One of my passions is care of the upper extremity in the athlete – from the shoulder down to the fingers. I have the privilege of treating many baseball players and serve as the team physician for the Houston Astros single-A affiliate, the Holly Springs Salamanders, as well as Campbell University and the University of Mount Olive. Care of the athlete’s shoulder and elbow is a very special situation, particularly as it relates to baseball or softball.

There is a growing epidemic regarding injuries to the ulnar collateral ligament (UCL) of the elbow – a problem which is frequently treated with what is commonly known as Tommy John surgery. Other treatment options exist, such as platelet rich plasma (PRP) injections, periods of rest without throwing, and a dedicated return to throwing program.

Each athlete gets a treatment plan tailored to their needs. I take into account many variables – the patient’s age, current level of competition, future ambitions within the sport, and also the time of year during which they are hurt. Different treatment options exist for the baseball player hurt in February versus August, in my opinion.

Together, we can come up with the right treatment plan for you or your family member for their upper extremity and sports medicine needs.
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Elbow Injuries and Tommy John UCL Surgery

baseball player throwing athlete elbow injuryOne of the most interesting yet challenging aspects of taking care of baseball players are discussions regarding injuries to the ulnar collateral ligament. This condition, which is extremely common, causes medial or inner elbow pain in overhead athletes. It can be seen in baseball or softball players, volleyball players, football players, or track and field athletes. It is certainly extremely common in the sport of baseball.

This condition is diagnosed with a proper history and physical exam, as well as input from x-rays and an MRI.

As is often the case, there are a spectrum of injuries and a lot of terminology that is thrown around. Sometimes this can be confusing for the patient and their families. It is my job to help to sort it out. Words like sprain, tear, complete versus incomplete, partial, etc. can often be used. This can create confusion and anxiety, but a good sports medicine physician can help you sort things out.

For baseball players with a complete detachment of the ligament from their elbow, Tommy John surgery is unequivocally recommended. This has an excellent track record and a very favorable return to pre-injury activity levels. For patients with pain, loss of velocity, or inability to compete at the proper level with a complete or full thickness tear of the ligament, this treatment approach works well and typically should be followed.

Decisions exist and uncertainty arises when there are partial or incomplete tears of the ligaments. Some people will be candidates for nonsurgical options – most commonly, this refers to treatment with an injection of the patient’s own blood, called platelet rich plasma, or PRP. PRP uses a centrifuge machine to spin down a sample of blood from the patient, to inject a specific layer of the blood that is rich in growth factors, platelets and cytokines-elements which helps stimulate a healing response. In some instances, we believe that the PRP can help the athlete’s native tissue to heal on its own without surgery. This is not always the case, however.

Not everybody is a candidate for PRP. There are certain things which come into play that need to be discussed with your physician. Briefly, this includes the time of the year during which the athlete is being seen, the prior history of injuries or lack thereof about the elbow, and the specific characteristics of the ligament that we can see on the MRI, among other things. Some candidates have true potential to heal the ligaments with PRP and time. Others, unfortunately, will be unable to heal a ligament that is highly disorganized, stretched out, or badly injured, even if it is not completely torn off the bone.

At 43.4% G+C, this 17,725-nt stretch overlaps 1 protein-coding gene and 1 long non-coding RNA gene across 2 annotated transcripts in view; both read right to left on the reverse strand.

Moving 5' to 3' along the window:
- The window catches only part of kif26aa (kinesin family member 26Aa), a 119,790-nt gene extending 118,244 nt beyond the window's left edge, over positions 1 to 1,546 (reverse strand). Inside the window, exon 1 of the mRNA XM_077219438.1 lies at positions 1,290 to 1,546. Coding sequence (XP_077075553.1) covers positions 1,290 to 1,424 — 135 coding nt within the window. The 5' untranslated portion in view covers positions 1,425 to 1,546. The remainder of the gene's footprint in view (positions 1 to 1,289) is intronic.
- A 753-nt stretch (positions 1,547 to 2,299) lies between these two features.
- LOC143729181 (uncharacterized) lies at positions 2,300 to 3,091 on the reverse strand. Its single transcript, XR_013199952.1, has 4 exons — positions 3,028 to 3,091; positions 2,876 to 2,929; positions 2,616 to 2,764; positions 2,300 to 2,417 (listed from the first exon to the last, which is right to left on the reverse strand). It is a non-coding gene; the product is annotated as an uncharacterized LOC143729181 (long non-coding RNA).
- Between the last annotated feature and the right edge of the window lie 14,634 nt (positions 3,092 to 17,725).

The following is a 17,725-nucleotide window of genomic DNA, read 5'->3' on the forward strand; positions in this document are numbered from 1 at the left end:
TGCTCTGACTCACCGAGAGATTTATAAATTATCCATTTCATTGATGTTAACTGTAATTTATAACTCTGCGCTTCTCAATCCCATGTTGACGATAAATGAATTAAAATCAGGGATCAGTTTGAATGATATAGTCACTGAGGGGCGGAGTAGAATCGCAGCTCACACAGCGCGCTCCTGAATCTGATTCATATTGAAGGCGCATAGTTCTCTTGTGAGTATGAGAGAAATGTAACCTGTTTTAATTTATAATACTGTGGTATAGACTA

When working on this problem together with you or your family member, we can come up with the best approach that makes sense, taking all of these variables into consideration. Indeed, it is a complex subject, but I and my team can help you sort it out.

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Ulnar Collateral Ligament Injuries and Treatment

The phrase “Tommy John” refers to injury sustained to the athlete’s elbow, specifically the ulnar collateral ligament or UCL. Surgical treatment of this injury is known as Tommy John reconstructive surgery, whereby a new ligament is recreated to replace the function of the injured one.

Tommy John himself was a successful baseball player in the 1970s and 80s for the Los Angeles Dodgers and the New York Yankees. His fame truly derives from the fact that his career appeared to be in jeopardy when he sustained an injury to his inner elbow at the UCL. At that time, no professional major-league baseball pitcher had ever returned to play after having sustained this significant injury.

Behind the treatment and pioneering work of Dr Frank Jobe, John had surgery and ultimately returned to continue playing baseball – and had several more exceptional years. From here, other players also began to have this surgery and henceforth the procedure known as “Tommy John” refers to elbow ligament reconstruction in athletes.

The incidence of Tommy John injuries is rising. Of even greater concern is the fact that injuries are happening not only more frequently but to younger athletes. It is estimated that more than 55% of all pictures in the major and minor leagues have had Tommy John surgery.

Research has provided insight into the mechanism of injury. These include some of the following: year-round throwing, failure to adhere to established pitch counts and pitch limits, initiating curveballs at an early age or before mastery of fastballs and breaking balls, poor throwing mechanics, and others.

Throwing athletes of all ages should see a sports medicine elbow specialist if they are having elbow pain or a decrease in velocity when throwing. An experienced physician can help sort out the diagnosis as well as provide next steps for treatments or rehabilitation.